Opinion 95 - 11


This opinion represents the views of the Office of the State Comptroller at the time it was rendered. The opinion may no longer represent those views if, among other things, there have been subsequent court cases or statutory amendments that bear on the issues discussed in the opinion.

PUBLIC OFFICERS AND EMPLOYEES -- Compensation (applicability of General Municipal Law, §207-m to salary of temporary or provisional head of police department)

POLICE AND POLICE PROTECTION -- Police Chief (entitlement of temporary or provisional head of police department to salary increase pursuant to General Municipal Law, §207-m)

GENERAL MUNICIPAL LAW, §207-m; CIVIL SERVICE LAW, §§64, 65: An individual appointed either temporarily or provisionally pursuant to the Civil Service Law as head of a village police department is not a "permanent full-time head of the police department" entitled to salary increases pursuant to General Municipal Law, §207-m.

You have asked whether an individual appointed either provisionally or temporarily pursuant to the Civil Service Law as head of the village police department is entitled to salary increases pursuant to the provisions of General Municipal Law, §207-m.

General Municipal Law, §207-m states as follows:

Notwithstanding the provisions of any general, special or local law or administrative code to the contrary, and except in police departments which employ five hundred seventy-five or more permanent sworn police personnel, whenever the base salary of the permanent full-time police officer who is a member of a negotiating unit and who is the highest ranking subordinate to the head of the police department in such unit, is increased, the salary of the permanent full-time head of the police department shall be increased by at least the same dollar amount of the increase received by such next subordinate police officer. ... (emphasis added).

Enacted in 1977, this legislation was intended to avert a perceived trend toward salary compression in the top ranks of police departments in the state (1992 Opns St Comp No. 92-29, p 76; 1991 Opns St Comp No. 91-35, p 106; 1986 Opns St Comp No. 86-23, p 39; 1984 Opns St Comp No. 84-20, p 26). By its terms, however, section 207-m pertains only to "permanent" full-time heads of certain police departments.

It is a basic principle of statutory construction that "[w]here the language of the statute is clear and unambiguous, the intent of the framers is to be first sought in the words and language employed and, if the words plainly and clearly express the sense of the framers, resort need not be had to other means of interpretation" (McKinney's Statutes, §76; Matter of Cristo Brothers, Inc., 97 AD2d 274, 470 NYS2d 781, affd 64 NY2d 975, 489 NYS2d 35). Further, it is a well established rule of construction that meaning and effect should be given to all the statutory language, and words are not to be rejected as superfluous when they may be given a distinct, separate meaning (McKinney's Statutes, §231; Orange and Rockland Utilities, Inc. v Amerada Hess Corporation, 59 AD2d 110, 397 NYS2d 814; Direen Operating Corp. v State Tax Commission, 46 AD2d 191, 361 NYS2d 736). Therefore, the word "permanent" must be given effect and may not be rejected as superfluous in determining the applicability of section 207-m, so long as that word may be given a distinct meaning.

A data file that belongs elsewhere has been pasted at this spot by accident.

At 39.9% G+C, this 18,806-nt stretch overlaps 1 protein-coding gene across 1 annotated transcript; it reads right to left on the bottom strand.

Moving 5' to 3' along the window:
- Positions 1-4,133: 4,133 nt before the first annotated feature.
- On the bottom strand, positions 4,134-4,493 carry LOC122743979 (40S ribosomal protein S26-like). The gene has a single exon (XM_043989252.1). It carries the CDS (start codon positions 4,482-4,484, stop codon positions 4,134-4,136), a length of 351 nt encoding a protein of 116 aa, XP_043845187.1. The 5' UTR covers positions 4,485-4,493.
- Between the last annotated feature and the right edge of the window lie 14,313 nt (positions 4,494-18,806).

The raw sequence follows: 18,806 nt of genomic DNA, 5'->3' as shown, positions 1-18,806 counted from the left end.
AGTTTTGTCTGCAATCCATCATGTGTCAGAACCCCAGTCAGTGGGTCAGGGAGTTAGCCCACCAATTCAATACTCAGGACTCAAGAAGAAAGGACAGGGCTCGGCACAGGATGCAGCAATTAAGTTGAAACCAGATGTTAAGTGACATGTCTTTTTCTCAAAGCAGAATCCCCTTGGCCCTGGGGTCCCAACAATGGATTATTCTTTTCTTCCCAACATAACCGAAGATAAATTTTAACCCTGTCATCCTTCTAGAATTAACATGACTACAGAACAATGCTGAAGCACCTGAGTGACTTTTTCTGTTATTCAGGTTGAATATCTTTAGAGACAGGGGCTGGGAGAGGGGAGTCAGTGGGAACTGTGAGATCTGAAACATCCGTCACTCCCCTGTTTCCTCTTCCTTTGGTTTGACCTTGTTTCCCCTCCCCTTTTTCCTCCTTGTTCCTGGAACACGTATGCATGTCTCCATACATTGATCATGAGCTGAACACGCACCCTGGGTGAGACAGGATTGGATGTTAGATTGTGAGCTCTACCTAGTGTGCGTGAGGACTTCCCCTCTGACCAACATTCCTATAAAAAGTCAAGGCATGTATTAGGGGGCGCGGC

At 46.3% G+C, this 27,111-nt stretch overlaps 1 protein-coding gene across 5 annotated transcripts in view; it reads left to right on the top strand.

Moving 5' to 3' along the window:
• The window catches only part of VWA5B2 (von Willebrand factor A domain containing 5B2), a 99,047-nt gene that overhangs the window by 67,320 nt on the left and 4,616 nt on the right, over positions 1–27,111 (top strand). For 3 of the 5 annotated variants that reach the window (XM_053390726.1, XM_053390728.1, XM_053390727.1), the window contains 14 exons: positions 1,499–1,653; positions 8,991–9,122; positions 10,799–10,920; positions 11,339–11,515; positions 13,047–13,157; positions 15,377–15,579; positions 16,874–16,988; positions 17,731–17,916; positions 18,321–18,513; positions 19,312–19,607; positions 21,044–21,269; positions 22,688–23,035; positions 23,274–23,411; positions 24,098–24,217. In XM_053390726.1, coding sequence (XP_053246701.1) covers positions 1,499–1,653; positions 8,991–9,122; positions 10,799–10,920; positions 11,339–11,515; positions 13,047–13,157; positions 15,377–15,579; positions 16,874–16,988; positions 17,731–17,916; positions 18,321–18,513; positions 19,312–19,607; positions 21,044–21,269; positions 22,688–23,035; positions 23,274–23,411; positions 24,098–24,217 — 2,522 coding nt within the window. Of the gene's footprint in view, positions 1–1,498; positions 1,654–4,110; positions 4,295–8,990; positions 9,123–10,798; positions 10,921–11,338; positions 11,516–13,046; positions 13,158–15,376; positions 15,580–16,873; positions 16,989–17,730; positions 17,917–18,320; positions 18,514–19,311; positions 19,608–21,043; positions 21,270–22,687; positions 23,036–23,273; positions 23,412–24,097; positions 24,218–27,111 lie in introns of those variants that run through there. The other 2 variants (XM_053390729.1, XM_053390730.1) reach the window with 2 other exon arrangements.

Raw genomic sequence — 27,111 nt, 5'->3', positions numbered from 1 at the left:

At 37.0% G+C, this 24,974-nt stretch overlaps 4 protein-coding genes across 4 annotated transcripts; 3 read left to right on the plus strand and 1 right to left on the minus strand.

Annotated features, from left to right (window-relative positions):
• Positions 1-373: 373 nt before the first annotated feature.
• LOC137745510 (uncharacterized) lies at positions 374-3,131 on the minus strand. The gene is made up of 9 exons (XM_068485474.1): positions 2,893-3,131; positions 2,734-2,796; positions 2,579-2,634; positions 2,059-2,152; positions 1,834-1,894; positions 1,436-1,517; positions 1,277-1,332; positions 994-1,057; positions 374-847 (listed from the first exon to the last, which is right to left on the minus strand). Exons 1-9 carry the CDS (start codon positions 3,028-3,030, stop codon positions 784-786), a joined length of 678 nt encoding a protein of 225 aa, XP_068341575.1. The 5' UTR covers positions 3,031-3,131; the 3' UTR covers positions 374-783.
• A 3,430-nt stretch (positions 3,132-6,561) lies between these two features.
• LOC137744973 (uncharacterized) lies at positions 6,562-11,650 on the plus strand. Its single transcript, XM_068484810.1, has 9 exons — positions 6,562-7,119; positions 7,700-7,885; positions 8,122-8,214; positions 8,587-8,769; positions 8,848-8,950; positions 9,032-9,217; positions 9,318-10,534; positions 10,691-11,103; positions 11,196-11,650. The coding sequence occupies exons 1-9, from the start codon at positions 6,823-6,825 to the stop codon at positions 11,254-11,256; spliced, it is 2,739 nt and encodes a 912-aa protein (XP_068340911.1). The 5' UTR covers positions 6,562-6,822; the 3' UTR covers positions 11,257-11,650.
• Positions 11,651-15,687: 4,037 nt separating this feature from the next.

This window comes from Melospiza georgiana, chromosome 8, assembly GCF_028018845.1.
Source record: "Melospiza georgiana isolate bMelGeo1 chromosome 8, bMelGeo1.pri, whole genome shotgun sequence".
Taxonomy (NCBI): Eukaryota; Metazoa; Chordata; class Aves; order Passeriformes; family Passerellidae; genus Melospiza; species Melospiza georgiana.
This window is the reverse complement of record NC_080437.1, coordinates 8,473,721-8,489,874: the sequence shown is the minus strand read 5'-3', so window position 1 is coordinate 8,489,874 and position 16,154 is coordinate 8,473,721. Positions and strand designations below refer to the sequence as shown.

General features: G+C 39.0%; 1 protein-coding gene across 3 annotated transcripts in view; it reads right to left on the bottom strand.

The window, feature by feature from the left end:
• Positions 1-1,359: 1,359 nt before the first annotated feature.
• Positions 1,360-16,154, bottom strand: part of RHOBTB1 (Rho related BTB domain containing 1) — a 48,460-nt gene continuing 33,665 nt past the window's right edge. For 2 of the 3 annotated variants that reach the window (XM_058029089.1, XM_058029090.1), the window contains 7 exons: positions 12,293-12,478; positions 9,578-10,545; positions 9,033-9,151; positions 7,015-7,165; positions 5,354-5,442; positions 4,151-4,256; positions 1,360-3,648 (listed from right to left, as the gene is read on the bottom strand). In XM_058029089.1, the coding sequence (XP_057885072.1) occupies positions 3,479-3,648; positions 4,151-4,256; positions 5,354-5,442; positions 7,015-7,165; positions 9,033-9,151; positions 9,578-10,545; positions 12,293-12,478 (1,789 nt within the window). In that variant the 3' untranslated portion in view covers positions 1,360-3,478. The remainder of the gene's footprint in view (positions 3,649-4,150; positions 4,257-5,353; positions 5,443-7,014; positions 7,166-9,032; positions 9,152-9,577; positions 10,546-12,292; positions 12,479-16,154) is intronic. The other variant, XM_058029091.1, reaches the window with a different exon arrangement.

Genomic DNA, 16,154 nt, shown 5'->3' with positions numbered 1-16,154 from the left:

The terms "permanent", "temporary" and "provisional" are not defined for purposes of General Municipal Law. However, the Civil Service Law, and Rules and Regulations adopted pursuant thereto, delineate the nature of temporary and provisional employment. Temporary appointments to a position may be made when the need for such service is important and urgent, and, generally, a temporary appointment may not exceed three months, although statutory provision is made for limited extensions in certain instances (Civil Service Law, §64). Similarly, provisional appointments may be made in accordance with Civil Service Law, §65 when there is no appropriate eligible list available for filling a vacancy in the competitive class and, generally, may not exceed nine months in duration. Generally, such appointments are viewed by the courts as "mere stop-gaps", being made for reasons of necessity or urgency (Koso v Greene, 260 NY 491, 184 NE 65; Hennessey v Farrell, 43 Misc 2d, 252 NYS2d 699; Fink v Kern, 176 Misc 114, 26 NYS2d 391).

Pursuant to the Rules and Regulations of the Civil Service Commission and Department of Civil Service, §4.5, employment becomes permanent only upon the successful completion of probation after having been appointed. There is no probationary period with respect to temporary or provisional employment and, accordingly, such appointments generally cannot ripen into permanent employment.(1)

Given the separate and distinct meaning of a permanent appointment as compared to temporary or provisional appointment, we believe the language of section 207-m which makes its provisions applicable only to "permanent" full-time heads of police departments must be given effect. Accordingly, it is our opinion that an individual appointed either temporarily or provisionally pursuant to the Civil Service Law as head of the village police department is not entitled to salary increases pursuant to the provisions of section 207-m.

April 21, 1995
Jeffrey F. Swiatek, Esq.
Village of Westfield

1. There are certain exceptions to this general rule, however, and to the extent that the particular facts surrounding your inquiry may come within such an exception, we recommend that you consult with your local civil service commission (see, e.g., Civil Service Law, §64[4]).